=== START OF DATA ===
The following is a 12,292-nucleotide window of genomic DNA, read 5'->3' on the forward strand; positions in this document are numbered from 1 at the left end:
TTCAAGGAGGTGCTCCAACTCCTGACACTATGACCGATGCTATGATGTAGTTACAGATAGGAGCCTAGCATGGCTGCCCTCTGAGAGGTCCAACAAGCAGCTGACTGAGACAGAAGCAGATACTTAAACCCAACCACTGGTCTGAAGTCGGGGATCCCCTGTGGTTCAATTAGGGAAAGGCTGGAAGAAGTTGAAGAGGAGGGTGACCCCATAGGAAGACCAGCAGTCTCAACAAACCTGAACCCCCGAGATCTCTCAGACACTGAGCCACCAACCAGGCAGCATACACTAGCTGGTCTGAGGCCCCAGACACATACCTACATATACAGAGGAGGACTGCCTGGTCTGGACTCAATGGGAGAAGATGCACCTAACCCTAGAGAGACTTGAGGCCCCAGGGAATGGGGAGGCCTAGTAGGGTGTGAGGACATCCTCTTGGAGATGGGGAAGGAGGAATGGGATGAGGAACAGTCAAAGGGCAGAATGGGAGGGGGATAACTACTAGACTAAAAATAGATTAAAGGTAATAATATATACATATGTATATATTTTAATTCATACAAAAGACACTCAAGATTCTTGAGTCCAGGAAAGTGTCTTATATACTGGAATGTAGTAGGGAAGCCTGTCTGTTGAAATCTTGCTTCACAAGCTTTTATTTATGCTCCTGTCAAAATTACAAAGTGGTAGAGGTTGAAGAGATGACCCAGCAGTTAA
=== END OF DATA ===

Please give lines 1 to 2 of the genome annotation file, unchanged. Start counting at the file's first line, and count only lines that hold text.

The following is a 12,292-nucleotide window of genomic DNA, read 5'->3' on the forward strand; positions in this document are numbered from 1 at the left end:
TTCAAGGAGGTGCTCCAACTCCTGACACTATGACCGATGCTATGATGTAGTTACAGATAGGAGCCTAGCATGGCTGCCCTCTGAGAGGTCCAACAAGCAGCTGACTGAGACAGAAGCAGATACTTAAACCCAACCACTGGTCTGAAGTCGGGGATCCCCTGTGGTTCAATTAGGGAAAGGCTGGAAGAAGTTGAAGAGGAGGGTGACCCCATAGGAAGACCAGCAGTCTCAACAAACCTGAACCCCCGAGATCTCTCAGACACTGAGCCACCAACCAGGCAGCATACACTAGCTGGTCTGAGGCCCCAGACACATACCTACATATACAGAGGAGGACTGCCTGGTCTGGACTCAATGGGAGAAGATGCACCTAACCCTAGAGAGACTTGAGGCCCCAGGGAATGGGGAGGCCTAGTAGGGTGTGAGGACATCCTCTTGGAGATGGGGAAGGAGGAATGGGATGAGGAACAGTCAAAGGGCAGAATGGGAGGGGGATAACTACTAGACTAAAAATAGATTAAAGGTAATAATATATACATATGTATATATTTTAATTCATACAAAAGACACTCAAGATTCTTGAGTCCAGGAAAGTGTCTTATATACTGGAATGTAGTAGGGAAGCCTGTCTGTTGAAATCTTGCTTCACAAGCTTTTATTTATGCTCCTGTCAAAATTACAAAGTGGTAGAGGTTGAAGAGATGACCCAGCAGTTAA